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White-tailed Deer grow new antlers every year.

They grow from bony bases on the skull called peduncles, and are themselves bone. As they’re growing, they are soft and receive a rich blood supply through the velvet covering. Deer antlers are among the fastest-growing tissues in the animal kingdom, growing by up to 2 inches (5 cm) a week during peak growth in the summer. By late August or September the blood supply is cut off and the velvet is shed, usually within about 24 hours.

The antlers’ primary purpose is in jousts between males to establish dominance during breeding season, but they are also an indicator of the physical condition of the male. Antlers are not strongly correlated to age - you can’t count the points and tell how old a deer is - though peak size usually occurs between 5-8 years old. Instead, antler size is mainly determined by genetics and the nutrition of the deer’s diet as they’re growing; a bigger rack usually indicates a healthier deer, at least within its age group.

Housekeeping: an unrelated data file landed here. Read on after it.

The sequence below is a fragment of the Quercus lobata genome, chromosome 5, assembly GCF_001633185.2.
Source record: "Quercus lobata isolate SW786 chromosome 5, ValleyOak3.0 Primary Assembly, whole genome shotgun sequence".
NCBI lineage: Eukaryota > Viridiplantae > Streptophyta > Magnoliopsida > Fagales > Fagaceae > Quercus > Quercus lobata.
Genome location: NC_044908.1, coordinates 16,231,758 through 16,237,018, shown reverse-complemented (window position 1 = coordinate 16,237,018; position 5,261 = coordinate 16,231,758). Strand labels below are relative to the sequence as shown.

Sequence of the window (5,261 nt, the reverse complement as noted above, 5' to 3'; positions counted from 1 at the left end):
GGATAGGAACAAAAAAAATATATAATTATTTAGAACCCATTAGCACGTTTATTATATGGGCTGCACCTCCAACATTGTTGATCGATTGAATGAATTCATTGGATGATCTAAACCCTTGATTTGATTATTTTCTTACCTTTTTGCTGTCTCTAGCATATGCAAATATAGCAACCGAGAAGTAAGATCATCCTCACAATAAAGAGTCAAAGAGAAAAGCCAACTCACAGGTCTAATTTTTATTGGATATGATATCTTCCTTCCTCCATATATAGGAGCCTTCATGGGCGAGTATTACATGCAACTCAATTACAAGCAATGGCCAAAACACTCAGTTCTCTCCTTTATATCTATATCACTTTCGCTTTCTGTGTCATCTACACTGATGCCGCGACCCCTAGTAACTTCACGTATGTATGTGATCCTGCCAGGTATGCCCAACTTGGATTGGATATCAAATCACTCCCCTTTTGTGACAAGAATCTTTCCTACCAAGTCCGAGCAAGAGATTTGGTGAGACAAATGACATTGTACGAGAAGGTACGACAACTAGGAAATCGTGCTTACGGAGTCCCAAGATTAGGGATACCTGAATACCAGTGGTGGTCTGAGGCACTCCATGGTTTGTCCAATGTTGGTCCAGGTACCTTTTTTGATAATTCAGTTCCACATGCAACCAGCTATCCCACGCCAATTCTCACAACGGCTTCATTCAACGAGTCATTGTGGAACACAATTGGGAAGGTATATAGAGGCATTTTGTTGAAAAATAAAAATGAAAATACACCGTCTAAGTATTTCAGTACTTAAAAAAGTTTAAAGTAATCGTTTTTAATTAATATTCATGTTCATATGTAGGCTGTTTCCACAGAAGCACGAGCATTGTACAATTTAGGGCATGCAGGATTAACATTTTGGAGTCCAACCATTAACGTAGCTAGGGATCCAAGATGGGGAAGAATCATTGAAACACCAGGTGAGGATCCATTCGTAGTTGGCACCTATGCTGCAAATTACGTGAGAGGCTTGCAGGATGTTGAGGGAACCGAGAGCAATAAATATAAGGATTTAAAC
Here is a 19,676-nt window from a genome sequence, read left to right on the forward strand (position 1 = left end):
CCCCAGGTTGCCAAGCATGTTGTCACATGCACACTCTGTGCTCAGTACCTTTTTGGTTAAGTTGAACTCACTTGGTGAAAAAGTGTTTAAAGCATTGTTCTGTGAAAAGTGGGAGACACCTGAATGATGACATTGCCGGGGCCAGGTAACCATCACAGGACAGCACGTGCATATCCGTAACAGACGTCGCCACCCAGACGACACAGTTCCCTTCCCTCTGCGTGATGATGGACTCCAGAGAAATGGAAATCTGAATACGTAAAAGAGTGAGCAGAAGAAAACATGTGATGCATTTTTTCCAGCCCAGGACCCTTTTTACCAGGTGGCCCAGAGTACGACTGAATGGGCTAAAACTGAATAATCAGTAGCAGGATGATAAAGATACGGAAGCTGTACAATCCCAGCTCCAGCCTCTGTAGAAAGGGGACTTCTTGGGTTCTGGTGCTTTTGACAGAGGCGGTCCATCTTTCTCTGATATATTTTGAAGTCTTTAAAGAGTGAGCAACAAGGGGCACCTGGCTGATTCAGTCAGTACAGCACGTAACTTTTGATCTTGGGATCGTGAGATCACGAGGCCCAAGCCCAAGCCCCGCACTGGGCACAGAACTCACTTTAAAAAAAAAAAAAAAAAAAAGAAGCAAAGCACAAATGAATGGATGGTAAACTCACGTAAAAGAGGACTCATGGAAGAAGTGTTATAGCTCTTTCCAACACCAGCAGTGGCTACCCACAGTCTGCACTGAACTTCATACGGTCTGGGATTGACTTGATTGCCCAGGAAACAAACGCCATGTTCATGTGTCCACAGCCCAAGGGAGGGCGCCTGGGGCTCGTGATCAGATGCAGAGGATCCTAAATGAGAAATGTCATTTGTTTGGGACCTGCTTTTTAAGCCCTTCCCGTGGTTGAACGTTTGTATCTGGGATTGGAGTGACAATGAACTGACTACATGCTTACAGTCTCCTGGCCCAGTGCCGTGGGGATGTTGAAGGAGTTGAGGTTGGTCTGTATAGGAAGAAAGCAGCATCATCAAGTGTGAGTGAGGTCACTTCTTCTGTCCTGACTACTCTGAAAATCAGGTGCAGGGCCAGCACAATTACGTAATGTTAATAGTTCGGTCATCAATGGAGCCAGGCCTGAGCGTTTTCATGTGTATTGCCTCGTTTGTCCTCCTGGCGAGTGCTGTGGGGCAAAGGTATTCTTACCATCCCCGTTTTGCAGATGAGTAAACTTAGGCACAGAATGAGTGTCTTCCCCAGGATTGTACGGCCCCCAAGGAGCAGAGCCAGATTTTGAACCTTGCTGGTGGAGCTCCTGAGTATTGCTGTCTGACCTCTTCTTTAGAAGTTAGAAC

The antlers have no big advantage outside of the mating season, and the extra weight and size can be energetically costly, so by mid-winter, as a result of dropping testosterone levels, the joint between the antler and the peduncle weakens and the antler is shed. Male deer are antler-less for 3-4 months of the year, until new ones begin growing again in spring.

USDA/Scott Bauer

(via: Peterson Field Guides)


White Xenia Crab from Indonesia

“Lembeh Strait is a fantastic place to find species that have evolved to resemble other animals or plants to survive. Because of the lens I was using, I had to get really close to this crab. As I moved in, it retreated into the xenia coral polyps. When I backed up, it came back out. The skittish crab, in addition to having the wrong lens for the task, made this a challenging shot.”

Nature’s Best Photographer, Marli Wakeling

(via: Smithsonian’s Ocean Portal)

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